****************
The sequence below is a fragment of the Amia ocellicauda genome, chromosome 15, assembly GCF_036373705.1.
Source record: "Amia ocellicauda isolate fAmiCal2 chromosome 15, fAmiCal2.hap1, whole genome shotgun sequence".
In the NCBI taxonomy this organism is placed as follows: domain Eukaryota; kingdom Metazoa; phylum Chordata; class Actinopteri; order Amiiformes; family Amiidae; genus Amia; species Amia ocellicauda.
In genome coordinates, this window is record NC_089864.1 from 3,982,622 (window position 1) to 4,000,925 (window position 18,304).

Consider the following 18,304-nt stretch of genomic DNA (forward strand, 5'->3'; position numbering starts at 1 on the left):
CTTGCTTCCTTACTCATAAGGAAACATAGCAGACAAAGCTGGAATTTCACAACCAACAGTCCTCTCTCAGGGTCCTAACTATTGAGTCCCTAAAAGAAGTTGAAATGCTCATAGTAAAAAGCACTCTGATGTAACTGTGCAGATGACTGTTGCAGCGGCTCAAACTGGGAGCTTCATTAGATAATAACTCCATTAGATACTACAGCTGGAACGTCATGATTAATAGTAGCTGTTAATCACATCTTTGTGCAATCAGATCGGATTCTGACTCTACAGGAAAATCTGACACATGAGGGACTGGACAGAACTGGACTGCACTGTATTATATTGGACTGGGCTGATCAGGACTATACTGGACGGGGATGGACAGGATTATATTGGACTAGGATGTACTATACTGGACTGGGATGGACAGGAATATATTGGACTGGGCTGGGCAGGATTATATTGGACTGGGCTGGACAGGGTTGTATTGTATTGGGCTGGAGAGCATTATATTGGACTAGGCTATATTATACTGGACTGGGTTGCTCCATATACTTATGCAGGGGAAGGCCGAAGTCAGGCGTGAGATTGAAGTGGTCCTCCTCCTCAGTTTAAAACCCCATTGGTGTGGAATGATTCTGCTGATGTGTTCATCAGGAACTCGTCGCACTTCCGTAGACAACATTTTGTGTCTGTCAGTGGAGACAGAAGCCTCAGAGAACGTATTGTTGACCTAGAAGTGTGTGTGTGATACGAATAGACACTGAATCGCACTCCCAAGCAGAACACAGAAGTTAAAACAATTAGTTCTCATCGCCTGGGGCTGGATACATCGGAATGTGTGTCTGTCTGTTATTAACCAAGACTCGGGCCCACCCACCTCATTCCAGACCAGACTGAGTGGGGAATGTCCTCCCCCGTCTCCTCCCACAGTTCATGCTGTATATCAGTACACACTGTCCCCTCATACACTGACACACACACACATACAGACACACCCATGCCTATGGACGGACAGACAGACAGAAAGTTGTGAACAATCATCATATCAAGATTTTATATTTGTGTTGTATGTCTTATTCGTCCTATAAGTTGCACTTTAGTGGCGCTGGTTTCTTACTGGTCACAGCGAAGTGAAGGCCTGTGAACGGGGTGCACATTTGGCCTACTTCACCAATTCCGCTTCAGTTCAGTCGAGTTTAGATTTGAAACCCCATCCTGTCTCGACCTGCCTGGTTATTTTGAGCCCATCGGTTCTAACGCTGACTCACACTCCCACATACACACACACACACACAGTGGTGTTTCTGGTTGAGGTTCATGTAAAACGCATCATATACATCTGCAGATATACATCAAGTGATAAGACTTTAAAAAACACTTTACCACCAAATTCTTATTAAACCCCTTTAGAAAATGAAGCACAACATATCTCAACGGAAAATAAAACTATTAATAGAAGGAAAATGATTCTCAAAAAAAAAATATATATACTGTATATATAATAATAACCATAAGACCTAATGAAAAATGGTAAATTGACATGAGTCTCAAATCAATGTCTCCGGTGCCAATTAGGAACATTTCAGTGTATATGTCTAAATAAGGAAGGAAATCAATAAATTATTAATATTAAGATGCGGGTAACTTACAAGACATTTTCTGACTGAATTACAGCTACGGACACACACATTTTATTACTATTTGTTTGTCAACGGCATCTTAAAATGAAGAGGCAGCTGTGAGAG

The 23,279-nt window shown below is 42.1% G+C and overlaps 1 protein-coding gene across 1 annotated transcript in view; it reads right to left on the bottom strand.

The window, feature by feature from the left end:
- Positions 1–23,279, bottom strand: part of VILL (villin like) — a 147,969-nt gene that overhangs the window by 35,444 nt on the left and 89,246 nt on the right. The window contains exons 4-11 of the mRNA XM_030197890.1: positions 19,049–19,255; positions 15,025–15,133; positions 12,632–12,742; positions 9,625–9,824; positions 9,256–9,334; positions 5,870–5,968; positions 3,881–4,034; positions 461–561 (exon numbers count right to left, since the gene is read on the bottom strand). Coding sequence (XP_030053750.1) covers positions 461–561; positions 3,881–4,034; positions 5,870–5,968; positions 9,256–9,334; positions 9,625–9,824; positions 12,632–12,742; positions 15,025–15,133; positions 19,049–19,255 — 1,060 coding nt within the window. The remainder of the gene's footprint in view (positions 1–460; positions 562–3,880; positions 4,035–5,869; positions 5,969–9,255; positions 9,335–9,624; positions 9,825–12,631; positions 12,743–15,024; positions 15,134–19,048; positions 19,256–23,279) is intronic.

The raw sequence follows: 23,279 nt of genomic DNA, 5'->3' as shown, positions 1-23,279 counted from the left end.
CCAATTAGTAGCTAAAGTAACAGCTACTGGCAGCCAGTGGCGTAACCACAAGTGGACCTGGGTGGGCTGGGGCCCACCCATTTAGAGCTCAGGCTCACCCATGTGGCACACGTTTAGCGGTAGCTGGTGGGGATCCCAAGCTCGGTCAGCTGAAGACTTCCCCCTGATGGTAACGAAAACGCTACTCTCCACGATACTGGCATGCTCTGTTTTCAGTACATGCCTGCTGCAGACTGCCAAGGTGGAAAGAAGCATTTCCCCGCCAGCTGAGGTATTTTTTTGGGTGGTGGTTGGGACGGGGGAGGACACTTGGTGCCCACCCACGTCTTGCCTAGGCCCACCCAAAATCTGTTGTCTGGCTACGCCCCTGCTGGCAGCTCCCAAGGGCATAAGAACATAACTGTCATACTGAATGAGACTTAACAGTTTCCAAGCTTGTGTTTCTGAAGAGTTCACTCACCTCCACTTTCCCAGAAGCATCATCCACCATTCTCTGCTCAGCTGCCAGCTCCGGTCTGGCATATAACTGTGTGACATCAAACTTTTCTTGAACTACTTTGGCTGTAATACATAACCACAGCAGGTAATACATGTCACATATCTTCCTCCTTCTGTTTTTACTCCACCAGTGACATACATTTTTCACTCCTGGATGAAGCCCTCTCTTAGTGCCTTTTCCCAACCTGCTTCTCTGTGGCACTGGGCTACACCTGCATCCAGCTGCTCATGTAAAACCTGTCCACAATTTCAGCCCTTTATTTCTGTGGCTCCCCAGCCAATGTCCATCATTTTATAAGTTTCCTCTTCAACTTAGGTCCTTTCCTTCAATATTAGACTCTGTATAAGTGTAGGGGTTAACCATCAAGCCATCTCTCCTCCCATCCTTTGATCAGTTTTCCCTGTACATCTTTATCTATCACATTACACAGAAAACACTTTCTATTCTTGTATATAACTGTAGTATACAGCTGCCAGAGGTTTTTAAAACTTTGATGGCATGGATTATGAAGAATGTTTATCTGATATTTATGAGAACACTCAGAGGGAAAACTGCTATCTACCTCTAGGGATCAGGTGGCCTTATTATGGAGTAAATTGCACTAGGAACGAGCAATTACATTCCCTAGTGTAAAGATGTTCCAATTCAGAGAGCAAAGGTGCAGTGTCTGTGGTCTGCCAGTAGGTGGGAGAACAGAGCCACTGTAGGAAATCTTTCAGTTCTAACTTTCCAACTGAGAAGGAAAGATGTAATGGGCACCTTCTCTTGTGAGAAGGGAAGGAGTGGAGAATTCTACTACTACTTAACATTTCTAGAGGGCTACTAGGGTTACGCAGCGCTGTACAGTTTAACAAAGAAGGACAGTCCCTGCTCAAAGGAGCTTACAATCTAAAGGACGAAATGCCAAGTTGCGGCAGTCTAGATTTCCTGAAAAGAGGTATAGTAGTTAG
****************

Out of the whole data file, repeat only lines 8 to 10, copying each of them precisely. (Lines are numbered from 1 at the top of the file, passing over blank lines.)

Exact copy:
The window, feature by feature from the left end:
- Positions 1–23,279, bottom strand: part of VILL (villin like) — a 147,969-nt gene that overhangs the window by 35,444 nt on the left and 89,246 nt on the right. The window contains exons 4-11 of the mRNA XM_030197890.1: positions 19,049–19,255; positions 15,025–15,133; positions 12,632–12,742; positions 9,625–9,824; positions 9,256–9,334; positions 5,870–5,968; positions 3,881–4,034; positions 461–561 (exon numbers count right to left, since the gene is read on the bottom strand). Coding sequence (XP_030053750.1) covers positions 461–561; positions 3,881–4,034; positions 5,870–5,968; positions 9,256–9,334; positions 9,625–9,824; positions 12,632–12,742; positions 15,025–15,133; positions 19,049–19,255 — 1,060 coding nt within the window. The remainder of the gene's footprint in view (positions 1–460; positions 562–3,880; positions 4,035–5,869; positions 5,969–9,255; positions 9,335–9,624; positions 9,825–12,631; positions 12,743–15,024; positions 15,134–19,048; positions 19,256–23,279) is intronic.

The raw sequence follows: 23,279 nt of genomic DNA, 5'->3' as shown, positions 1-23,279 counted from the left end.